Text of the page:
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A Millionaire’s Treat on Halloween

By Thomas J. Stanley on Oct 31st, 2013 in Millionaire Next Door Stories

When I was a boy, we lived in a small apartment in a
blue-collar section of the Bronx.  Just a quarter mile
away was the wealthiest neighborhood in New York City, a
residential community called Fieldston, aka
Mansionville!  I was nine years old.  I told my
eleven-year-old sister, “I’m disgusted with the marginal
propensity of the people in our own blue-collar neighborhood
to give to trick-or-treaters on Halloween.  I think we
need to move out of our neighborhood this Halloween and go to
Fieldston.”  So Sissy, her two friends and I began by
cold-calling a home on Waldo Avenue.  The first home we
identified was on two acres with a large wall and a large
gate. It sat one hundred and fifty feet from the
street.  There were no lights on.

I knocked on the door for five minutes.  Finally, it
opened up, and there was James Mason, the distinguished
British actor in front of me.  “Trick or treat,” I
said.  Mr. Mason informed us that he had no candy to
hand out but he would give us “all the silver in the
house.”  This was my first affluent experience! While
he was inside the house gathering our “treat” I told my
sister, “it’s either coins, flatware, or some combination
of both.” That kind man gave us two handfuls of nickels,
dimes, quarters, and half-dollars, the equivalent of what we
would have received if we had trick-or-treated at three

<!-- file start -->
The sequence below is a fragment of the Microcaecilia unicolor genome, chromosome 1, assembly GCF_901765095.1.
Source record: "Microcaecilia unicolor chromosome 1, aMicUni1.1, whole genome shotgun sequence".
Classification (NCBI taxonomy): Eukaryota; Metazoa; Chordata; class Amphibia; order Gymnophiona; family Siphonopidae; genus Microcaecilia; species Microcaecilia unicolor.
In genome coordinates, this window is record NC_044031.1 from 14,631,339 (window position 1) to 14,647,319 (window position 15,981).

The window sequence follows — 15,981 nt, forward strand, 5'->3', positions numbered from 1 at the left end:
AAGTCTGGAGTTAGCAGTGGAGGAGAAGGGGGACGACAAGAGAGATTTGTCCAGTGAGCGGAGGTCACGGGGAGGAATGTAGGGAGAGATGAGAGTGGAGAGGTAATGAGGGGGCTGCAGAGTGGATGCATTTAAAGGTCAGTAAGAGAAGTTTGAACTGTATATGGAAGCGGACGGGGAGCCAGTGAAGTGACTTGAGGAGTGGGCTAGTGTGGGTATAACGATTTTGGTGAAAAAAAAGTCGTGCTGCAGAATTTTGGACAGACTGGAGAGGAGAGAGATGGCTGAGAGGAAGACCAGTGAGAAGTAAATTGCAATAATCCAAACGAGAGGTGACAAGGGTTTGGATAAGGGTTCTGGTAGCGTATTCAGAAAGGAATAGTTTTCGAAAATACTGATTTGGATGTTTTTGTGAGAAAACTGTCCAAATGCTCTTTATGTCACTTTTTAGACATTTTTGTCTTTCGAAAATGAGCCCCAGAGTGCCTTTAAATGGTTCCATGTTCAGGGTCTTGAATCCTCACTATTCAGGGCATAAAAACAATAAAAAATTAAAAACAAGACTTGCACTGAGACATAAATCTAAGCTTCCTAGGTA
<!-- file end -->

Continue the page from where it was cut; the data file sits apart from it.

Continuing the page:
hundred blue-collar households. 

After our stop at Mr. Mason’s home, we noticed that the
lights were on at the English Tudor-style home across the
street.  Attached to the front door was a note: 
“Attention, trick-or-treaters.  My husband is
ill.  Don’t ring, don’t knock.  You’ll find
coins in the milk box.”  Inside the box was a treasure
trove:  more than twenty business envelopes with lovely
black writing on them.  The envelopes were designated
for groups of one or two, three, four, five, six or seven
trick-or-treaters.  Eight-plus was the big envelope, and
there were three for each category.  We removed only one
envelope, for the group of four; then we left Fieldston and
went home.  Twenty years later I began studying the
affluent in America. And I am still as enthusiastic as that
young trick-or-treater! And now I know that not all of those
who distribute mega treats live in mansions.

One response to “A Millionaire’s Treat on Halloween”

  1. Nkeng Kole Kole "Pillow" Manji says:

    Hmmmm…
    Very interesting, as it is Halloween night 2014 and I just returned from a somewhat more affluent neighborhood than my own…
    There is definitely a spirit of “we” and though we didn’t get coins and not much candy either, we were treated to 3 haunted houses in a row, 2 robot lights-all-over radio controlled cars and lots a scary front yards…
    All homes were older with simple affordable durable cars in their driveways… A far cry from the flashiness I see in the less well-to-do neighborhoods.

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